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White stork conservation

The white stork, Ciconia ciconia, is a popular bird around Europe and the species was for a long time something of a symbol of the southern Swedish agricultural landscape.  After a sharp decline in population in the early 20th century, the white stork died out in Sweden in the 1950s. 

The extinction was a result of extensive excavations of wetlands made during the 19th and early 20th century to create arable land. In Skåne, 90% of the wetlands that existed at the beginning of the 19th century have been drained out and since this is where the stork found its food, it quickly died out.  

The loss of wetlands across Europe is the main cause of the decline of the species throughout Western Europe.  A new major threat to the species in the wild is high-voltage lines as these are the most common cause of death both at breeding sites and along the migration routes.

What we do at Nordens Ark

Nordens Ark has been collaborating with the Swedish Stork Project for several years to build up a wild stork population in Sweden. Nordens Ark holds about 12–15 pairs of storks in the wildlife park's wetland area. All the chicks hatched at Nordens Ark are sent down to Scania every summer to be released into the wild together with hundreds of other storks.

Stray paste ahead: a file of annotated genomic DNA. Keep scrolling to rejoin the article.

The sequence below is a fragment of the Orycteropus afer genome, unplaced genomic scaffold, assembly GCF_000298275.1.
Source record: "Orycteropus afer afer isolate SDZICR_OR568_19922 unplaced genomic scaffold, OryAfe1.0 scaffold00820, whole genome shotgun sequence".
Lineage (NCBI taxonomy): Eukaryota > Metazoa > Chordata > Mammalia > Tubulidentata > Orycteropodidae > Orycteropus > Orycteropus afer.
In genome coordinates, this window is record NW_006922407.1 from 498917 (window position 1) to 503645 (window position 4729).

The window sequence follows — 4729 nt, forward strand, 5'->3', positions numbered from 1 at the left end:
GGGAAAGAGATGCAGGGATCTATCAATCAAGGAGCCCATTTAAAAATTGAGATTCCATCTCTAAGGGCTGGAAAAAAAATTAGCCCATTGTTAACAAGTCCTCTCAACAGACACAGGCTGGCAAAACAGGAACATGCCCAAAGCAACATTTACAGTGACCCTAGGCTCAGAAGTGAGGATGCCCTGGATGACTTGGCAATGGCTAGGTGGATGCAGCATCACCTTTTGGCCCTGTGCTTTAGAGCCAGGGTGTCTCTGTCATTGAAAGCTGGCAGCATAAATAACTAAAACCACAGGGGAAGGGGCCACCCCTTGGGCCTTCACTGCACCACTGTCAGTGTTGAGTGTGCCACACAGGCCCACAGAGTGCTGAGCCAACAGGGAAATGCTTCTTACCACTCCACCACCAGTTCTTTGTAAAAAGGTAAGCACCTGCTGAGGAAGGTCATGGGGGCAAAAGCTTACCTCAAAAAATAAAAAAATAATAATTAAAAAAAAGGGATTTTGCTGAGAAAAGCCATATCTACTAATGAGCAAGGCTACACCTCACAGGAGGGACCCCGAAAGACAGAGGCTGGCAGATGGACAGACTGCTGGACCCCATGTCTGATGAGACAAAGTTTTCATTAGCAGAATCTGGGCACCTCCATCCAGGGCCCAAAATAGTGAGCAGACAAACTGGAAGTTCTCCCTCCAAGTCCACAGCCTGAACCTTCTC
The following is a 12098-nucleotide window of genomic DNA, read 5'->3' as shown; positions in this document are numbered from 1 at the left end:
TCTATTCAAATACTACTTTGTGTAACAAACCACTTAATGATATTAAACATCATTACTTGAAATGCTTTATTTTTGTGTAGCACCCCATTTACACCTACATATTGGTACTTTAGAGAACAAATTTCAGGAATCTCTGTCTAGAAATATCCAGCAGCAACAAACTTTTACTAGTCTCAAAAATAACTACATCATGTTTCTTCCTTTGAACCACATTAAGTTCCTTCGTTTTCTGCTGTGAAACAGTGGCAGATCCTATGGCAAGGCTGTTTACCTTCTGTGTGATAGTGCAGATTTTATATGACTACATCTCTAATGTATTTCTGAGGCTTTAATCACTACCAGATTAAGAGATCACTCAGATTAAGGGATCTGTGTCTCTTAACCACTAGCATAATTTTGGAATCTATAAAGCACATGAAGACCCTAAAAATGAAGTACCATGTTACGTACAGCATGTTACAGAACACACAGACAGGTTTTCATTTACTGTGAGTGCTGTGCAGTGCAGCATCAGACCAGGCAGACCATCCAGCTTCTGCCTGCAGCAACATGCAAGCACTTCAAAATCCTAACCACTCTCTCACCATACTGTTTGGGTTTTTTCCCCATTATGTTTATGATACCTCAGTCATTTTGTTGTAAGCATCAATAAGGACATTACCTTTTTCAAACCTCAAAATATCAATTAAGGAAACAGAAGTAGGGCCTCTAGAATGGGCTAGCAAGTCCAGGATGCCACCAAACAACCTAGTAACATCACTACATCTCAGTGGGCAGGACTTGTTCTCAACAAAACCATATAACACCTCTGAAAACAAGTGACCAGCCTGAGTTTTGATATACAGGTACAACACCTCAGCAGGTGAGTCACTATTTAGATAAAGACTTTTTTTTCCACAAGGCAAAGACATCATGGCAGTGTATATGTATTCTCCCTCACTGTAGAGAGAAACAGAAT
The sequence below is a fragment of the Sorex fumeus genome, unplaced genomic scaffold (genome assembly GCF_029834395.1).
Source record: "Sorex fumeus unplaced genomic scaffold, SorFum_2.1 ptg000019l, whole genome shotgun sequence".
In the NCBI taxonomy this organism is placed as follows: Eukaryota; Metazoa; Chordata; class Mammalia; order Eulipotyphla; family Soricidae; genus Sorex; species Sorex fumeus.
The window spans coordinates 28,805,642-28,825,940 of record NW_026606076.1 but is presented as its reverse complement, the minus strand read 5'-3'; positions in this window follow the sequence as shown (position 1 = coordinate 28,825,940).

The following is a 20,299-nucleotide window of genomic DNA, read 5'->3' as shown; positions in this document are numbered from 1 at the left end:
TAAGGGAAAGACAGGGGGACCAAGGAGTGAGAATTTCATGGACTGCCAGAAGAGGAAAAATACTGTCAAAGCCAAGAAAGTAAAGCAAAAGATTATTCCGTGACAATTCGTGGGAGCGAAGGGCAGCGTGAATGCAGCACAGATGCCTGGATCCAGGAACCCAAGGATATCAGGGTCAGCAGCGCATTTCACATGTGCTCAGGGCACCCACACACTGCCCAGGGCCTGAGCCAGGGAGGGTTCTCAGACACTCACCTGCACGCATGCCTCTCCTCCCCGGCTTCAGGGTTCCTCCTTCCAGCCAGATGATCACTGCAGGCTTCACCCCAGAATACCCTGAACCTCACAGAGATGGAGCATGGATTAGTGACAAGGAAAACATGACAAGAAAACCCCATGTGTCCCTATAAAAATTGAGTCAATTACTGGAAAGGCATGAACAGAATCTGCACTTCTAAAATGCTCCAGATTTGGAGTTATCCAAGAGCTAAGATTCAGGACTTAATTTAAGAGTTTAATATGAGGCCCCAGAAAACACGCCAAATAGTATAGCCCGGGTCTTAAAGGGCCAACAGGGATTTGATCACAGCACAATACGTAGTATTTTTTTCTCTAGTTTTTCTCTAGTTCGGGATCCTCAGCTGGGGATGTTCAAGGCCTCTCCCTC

Before the storks are released, they are ringed, which is a prerequisite for being able to identify each individual at a later time. A number of storks have also been fitted with GPS transmitters. Thanks to these transmitters, we can follow the migration routes of the storks and thereby gain more knowledge of where and how they migrate. Nordens Ark also participates in the annual inventory of nesting storks in the wild, where all wild yearlings are counted and ringed.


News from the project - 2022

During 2022, 32 new breeding birds were imported from Poland to Nordens Ark. The majority of the birds moved further down to the Stork project in Scania, but 10 storks remained at Nordens Ark. These have started to settle here at Nordens Ark and we hope that they will start forming pairs for the breeding season in 2023. They will be released together with the rest of the group in 2024 or 2025 at the earliest.

After a good breeding season, 21 storks from Nordens Ark could be released into the wild during the annual stork release in Scania. A total of 94 storks were released, which is a new record! Of these, 10 storks were fitted with GPS transmitters, with six of them coming from Nordens Ark. Even in the wild, it was a successful breeding season this year and during this year's inventory, 107 stork chicks could be counted.

In collaboration with
The Swedish Stork Project